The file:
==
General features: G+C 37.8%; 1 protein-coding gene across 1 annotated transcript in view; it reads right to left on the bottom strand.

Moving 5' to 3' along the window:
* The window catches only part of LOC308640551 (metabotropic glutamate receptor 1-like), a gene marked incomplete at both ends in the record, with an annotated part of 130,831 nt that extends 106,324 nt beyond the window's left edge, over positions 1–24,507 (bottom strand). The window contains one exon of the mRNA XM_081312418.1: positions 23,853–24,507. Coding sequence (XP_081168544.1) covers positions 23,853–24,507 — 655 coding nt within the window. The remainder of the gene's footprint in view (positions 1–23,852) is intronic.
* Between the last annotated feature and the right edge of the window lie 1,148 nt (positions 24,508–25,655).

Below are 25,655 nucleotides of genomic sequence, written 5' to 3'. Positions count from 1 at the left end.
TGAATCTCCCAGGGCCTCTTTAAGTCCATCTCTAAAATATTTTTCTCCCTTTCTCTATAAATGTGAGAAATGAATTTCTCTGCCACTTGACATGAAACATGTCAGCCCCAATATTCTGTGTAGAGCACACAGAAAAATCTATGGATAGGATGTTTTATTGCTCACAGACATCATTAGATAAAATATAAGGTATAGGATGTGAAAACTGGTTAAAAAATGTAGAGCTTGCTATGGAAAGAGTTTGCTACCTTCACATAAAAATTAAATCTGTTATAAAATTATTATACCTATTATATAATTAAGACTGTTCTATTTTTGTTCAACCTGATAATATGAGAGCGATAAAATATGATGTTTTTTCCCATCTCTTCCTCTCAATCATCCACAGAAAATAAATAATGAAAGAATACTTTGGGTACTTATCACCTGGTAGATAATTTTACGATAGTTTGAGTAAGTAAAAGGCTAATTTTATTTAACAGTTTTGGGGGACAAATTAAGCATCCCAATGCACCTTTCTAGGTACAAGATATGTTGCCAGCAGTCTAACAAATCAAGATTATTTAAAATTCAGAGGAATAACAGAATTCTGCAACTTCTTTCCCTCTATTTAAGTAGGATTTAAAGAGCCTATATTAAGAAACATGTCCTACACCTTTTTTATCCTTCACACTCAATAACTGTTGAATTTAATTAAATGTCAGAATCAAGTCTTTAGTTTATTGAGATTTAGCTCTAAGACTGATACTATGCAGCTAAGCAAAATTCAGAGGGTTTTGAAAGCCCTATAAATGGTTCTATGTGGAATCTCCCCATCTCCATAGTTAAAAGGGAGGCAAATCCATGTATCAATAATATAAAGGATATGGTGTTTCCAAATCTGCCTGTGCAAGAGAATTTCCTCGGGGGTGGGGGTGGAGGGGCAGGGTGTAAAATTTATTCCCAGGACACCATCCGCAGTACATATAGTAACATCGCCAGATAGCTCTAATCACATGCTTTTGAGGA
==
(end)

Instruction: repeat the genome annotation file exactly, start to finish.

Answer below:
General features: G+C 37.8%; 1 protein-coding gene across 1 annotated transcript in view; it reads right to left on the bottom strand.

Moving 5' to 3' along the window:
* The window catches only part of LOC308640551 (metabotropic glutamate receptor 1-like), a gene marked incomplete at both ends in the record, with an annotated part of 130,831 nt that extends 106,324 nt beyond the window's left edge, over positions 1–24,507 (bottom strand). The window contains one exon of the mRNA XM_081312418.1: positions 23,853–24,507. Coding sequence (XP_081168544.1) covers positions 23,853–24,507 — 655 coding nt within the window. The remainder of the gene's footprint in view (positions 1–23,852) is intronic.
* Between the last annotated feature and the right edge of the window lie 1,148 nt (positions 24,508–25,655).

Below are 25,655 nucleotides of genomic sequence, written 5' to 3'. Positions count from 1 at the left end.
TGAATCTCCCAGGGCCTCTTTAAGTCCATCTCTAAAATATTTTTCTCCCTTTCTCTATAAATGTGAGAAATGAATTTCTCTGCCACTTGACATGAAACATGTCAGCCCCAATATTCTGTGTAGAGCACACAGAAAAATCTATGGATAGGATGTTTTATTGCTCACAGACATCATTAGATAAAATATAAGGTATAGGATGTGAAAACTGGTTAAAAAATGTAGAGCTTGCTATGGAAAGAGTTTGCTACCTTCACATAAAAATTAAATCTGTTATAAAATTATTATACCTATTATATAATTAAGACTGTTCTATTTTTGTTCAACCTGATAATATGAGAGCGATAAAATATGATGTTTTTTCCCATCTCTTCCTCTCAATCATCCACAGAAAATAAATAATGAAAGAATACTTTGGGTACTTATCACCTGGTAGATAATTTTACGATAGTTTGAGTAAGTAAAAGGCTAATTTTATTTAACAGTTTTGGGGGACAAATTAAGCATCCCAATGCACCTTTCTAGGTACAAGATATGTTGCCAGCAGTCTAACAAATCAAGATTATTTAAAATTCAGAGGAATAACAGAATTCTGCAACTTCTTTCCCTCTATTTAAGTAGGATTTAAAGAGCCTATATTAAGAAACATGTCCTACACCTTTTTTATCCTTCACACTCAATAACTGTTGAATTTAATTAAATGTCAGAATCAAGTCTTTAGTTTATTGAGATTTAGCTCTAAGACTGATACTATGCAGCTAAGCAAAATTCAGAGGGTTTTGAAAGCCCTATAAATGGTTCTATGTGGAATCTCCCCATCTCCATAGTTAAAAGGGAGGCAAATCCATGTATCAATAATATAAAGGATATGGTGTTTCCAAATCTGCCTGTGCAAGAGAATTTCCTCGGGGGTGGGGGTGGAGGGGCAGGGTGTAAAATTTATTCCCAGGACACCATCCGCAGTACATATAGTAACATCGCCAGATAGCTCTAATCACATGCTTTTGAGGA